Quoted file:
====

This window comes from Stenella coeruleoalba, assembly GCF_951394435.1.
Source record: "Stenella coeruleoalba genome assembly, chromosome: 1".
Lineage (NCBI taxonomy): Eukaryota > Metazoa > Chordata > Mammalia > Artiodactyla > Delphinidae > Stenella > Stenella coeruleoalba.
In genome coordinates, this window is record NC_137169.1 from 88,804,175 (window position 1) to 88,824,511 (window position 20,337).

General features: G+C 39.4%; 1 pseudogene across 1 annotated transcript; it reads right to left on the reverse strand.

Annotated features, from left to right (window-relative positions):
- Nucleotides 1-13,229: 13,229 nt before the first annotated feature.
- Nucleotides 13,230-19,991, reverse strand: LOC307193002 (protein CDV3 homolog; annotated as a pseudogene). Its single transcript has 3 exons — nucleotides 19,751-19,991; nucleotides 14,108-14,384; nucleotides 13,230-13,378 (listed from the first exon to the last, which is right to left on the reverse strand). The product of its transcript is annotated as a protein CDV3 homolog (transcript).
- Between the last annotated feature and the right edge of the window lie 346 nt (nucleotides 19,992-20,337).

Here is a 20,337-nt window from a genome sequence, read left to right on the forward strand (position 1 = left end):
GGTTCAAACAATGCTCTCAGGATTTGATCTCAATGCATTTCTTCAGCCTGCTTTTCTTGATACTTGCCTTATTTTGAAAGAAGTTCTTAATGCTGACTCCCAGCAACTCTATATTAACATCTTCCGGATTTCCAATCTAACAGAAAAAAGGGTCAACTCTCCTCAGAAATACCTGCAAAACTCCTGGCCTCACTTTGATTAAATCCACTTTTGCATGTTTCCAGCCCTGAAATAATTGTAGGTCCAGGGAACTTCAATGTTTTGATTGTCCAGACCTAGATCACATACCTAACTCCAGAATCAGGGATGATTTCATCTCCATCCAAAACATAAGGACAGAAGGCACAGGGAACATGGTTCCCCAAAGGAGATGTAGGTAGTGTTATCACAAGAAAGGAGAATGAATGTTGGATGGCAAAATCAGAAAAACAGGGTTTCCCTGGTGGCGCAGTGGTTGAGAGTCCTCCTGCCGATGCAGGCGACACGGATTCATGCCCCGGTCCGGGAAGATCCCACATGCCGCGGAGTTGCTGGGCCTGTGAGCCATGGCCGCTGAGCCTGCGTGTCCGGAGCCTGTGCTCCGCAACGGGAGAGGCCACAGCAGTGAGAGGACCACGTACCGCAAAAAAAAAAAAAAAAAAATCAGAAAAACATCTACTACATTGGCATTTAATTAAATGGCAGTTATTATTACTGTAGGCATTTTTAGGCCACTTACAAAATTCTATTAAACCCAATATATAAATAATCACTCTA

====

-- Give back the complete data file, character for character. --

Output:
This window comes from Stenella coeruleoalba, assembly GCF_951394435.1.
Source record: "Stenella coeruleoalba genome assembly, chromosome: 1".
Lineage (NCBI taxonomy): Eukaryota > Metazoa > Chordata > Mammalia > Artiodactyla > Delphinidae > Stenella > Stenella coeruleoalba.
In genome coordinates, this window is record NC_137169.1 from 88,804,175 (window position 1) to 88,824,511 (window position 20,337).

General features: G+C 39.4%; 1 pseudogene across 1 annotated transcript; it reads right to left on the reverse strand.

Annotated features, from left to right (window-relative positions):
- Nucleotides 1-13,229: 13,229 nt before the first annotated feature.
- Nucleotides 13,230-19,991, reverse strand: LOC307193002 (protein CDV3 homolog; annotated as a pseudogene). Its single transcript has 3 exons — nucleotides 19,751-19,991; nucleotides 14,108-14,384; nucleotides 13,230-13,378 (listed from the first exon to the last, which is right to left on the reverse strand). The product of its transcript is annotated as a protein CDV3 homolog (transcript).
- Between the last annotated feature and the right edge of the window lie 346 nt (nucleotides 19,992-20,337).

Here is a 20,337-nt window from a genome sequence, read left to right on the forward strand (position 1 = left end):
GGTTCAAACAATGCTCTCAGGATTTGATCTCAATGCATTTCTTCAGCCTGCTTTTCTTGATACTTGCCTTATTTTGAAAGAAGTTCTTAATGCTGACTCCCAGCAACTCTATATTAACATCTTCCGGATTTCCAATCTAACAGAAAAAAGGGTCAACTCTCCTCAGAAATACCTGCAAAACTCCTGGCCTCACTTTGATTAAATCCACTTTTGCATGTTTCCAGCCCTGAAATAATTGTAGGTCCAGGGAACTTCAATGTTTTGATTGTCCAGACCTAGATCACATACCTAACTCCAGAATCAGGGATGATTTCATCTCCATCCAAAACATAAGGACAGAAGGCACAGGGAACATGGTTCCCCAAAGGAGATGTAGGTAGTGTTATCACAAGAAAGGAGAATGAATGTTGGATGGCAAAATCAGAAAAACAGGGTTTCCCTGGTGGCGCAGTGGTTGAGAGTCCTCCTGCCGATGCAGGCGACACGGATTCATGCCCCGGTCCGGGAAGATCCCACATGCCGCGGAGTTGCTGGGCCTGTGAGCCATGGCCGCTGAGCCTGCGTGTCCGGAGCCTGTGCTCCGCAACGGGAGAGGCCACAGCAGTGAGAGGACCACGTACCGCAAAAAAAAAAAAAAAAAAATCAGAAAAACATCTACTACATTGGCATTTAATTAAATGGCAGTTATTATTACTGTAGGCATTTTTAGGCCACTTACAAAATTCTATTAAACCCAATATATAAATAATCACTCTA